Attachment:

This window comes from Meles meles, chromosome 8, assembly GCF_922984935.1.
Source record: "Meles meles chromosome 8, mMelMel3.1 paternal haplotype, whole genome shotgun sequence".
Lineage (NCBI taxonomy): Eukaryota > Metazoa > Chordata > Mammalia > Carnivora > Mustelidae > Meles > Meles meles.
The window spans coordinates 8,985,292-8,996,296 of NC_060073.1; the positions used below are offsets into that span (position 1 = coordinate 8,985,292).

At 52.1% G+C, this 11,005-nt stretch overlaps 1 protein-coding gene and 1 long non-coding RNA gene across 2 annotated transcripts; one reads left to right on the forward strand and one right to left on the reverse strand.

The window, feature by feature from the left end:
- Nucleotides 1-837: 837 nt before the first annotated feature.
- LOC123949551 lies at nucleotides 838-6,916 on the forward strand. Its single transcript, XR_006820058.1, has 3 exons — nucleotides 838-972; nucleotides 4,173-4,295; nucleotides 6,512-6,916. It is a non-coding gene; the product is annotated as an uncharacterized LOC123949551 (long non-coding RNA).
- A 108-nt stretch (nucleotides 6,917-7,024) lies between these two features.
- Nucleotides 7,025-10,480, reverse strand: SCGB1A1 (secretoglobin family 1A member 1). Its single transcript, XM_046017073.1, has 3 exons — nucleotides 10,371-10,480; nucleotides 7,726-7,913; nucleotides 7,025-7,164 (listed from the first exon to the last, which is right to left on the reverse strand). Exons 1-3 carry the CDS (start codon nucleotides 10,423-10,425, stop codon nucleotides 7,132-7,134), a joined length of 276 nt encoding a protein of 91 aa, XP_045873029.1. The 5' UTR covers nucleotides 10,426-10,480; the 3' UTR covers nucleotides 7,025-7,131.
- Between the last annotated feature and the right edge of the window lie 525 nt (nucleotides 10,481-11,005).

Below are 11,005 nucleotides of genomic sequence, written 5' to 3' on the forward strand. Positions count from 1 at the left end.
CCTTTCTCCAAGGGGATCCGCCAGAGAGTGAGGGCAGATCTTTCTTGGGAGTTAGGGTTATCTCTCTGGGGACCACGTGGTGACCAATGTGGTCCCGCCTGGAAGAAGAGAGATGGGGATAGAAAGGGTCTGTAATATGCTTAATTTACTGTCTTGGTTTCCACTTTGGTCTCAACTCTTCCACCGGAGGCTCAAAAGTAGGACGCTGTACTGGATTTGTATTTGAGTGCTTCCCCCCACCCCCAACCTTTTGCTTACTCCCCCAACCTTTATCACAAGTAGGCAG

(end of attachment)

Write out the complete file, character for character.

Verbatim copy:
This window comes from Meles meles, chromosome 8, assembly GCF_922984935.1.
Source record: "Meles meles chromosome 8, mMelMel3.1 paternal haplotype, whole genome shotgun sequence".
Lineage (NCBI taxonomy): Eukaryota > Metazoa > Chordata > Mammalia > Carnivora > Mustelidae > Meles > Meles meles.
The window spans coordinates 8,985,292-8,996,296 of NC_060073.1; the positions used below are offsets into that span (position 1 = coordinate 8,985,292).

At 52.1% G+C, this 11,005-nt stretch overlaps 1 protein-coding gene and 1 long non-coding RNA gene across 2 annotated transcripts; one reads left to right on the forward strand and one right to left on the reverse strand.

The window, feature by feature from the left end:
- Nucleotides 1-837: 837 nt before the first annotated feature.
- LOC123949551 lies at nucleotides 838-6,916 on the forward strand. Its single transcript, XR_006820058.1, has 3 exons — nucleotides 838-972; nucleotides 4,173-4,295; nucleotides 6,512-6,916. It is a non-coding gene; the product is annotated as an uncharacterized LOC123949551 (long non-coding RNA).
- A 108-nt stretch (nucleotides 6,917-7,024) lies between these two features.
- Nucleotides 7,025-10,480, reverse strand: SCGB1A1 (secretoglobin family 1A member 1). Its single transcript, XM_046017073.1, has 3 exons — nucleotides 10,371-10,480; nucleotides 7,726-7,913; nucleotides 7,025-7,164 (listed from the first exon to the last, which is right to left on the reverse strand). Exons 1-3 carry the CDS (start codon nucleotides 10,423-10,425, stop codon nucleotides 7,132-7,134), a joined length of 276 nt encoding a protein of 91 aa, XP_045873029.1. The 5' UTR covers nucleotides 10,426-10,480; the 3' UTR covers nucleotides 7,025-7,131.
- Between the last annotated feature and the right edge of the window lie 525 nt (nucleotides 10,481-11,005).

Below are 11,005 nucleotides of genomic sequence, written 5' to 3' on the forward strand. Positions count from 1 at the left end.
CCTTTCTCCAAGGGGATCCGCCAGAGAGTGAGGGCAGATCTTTCTTGGGAGTTAGGGTTATCTCTCTGGGGACCACGTGGTGACCAATGTGGTCCCGCCTGGAAGAAGAGAGATGGGGATAGAAAGGGTCTGTAATATGCTTAATTTACTGTCTTGGTTTCCACTTTGGTCTCAACTCTTCCACCGGAGGCTCAAAAGTAGGACGCTGTACTGGATTTGTATTTGAGTGCTTCCCCCCACCCCCAACCTTTTGCTTACTCCCCCAACCTTTATCACAAGTAGGCAG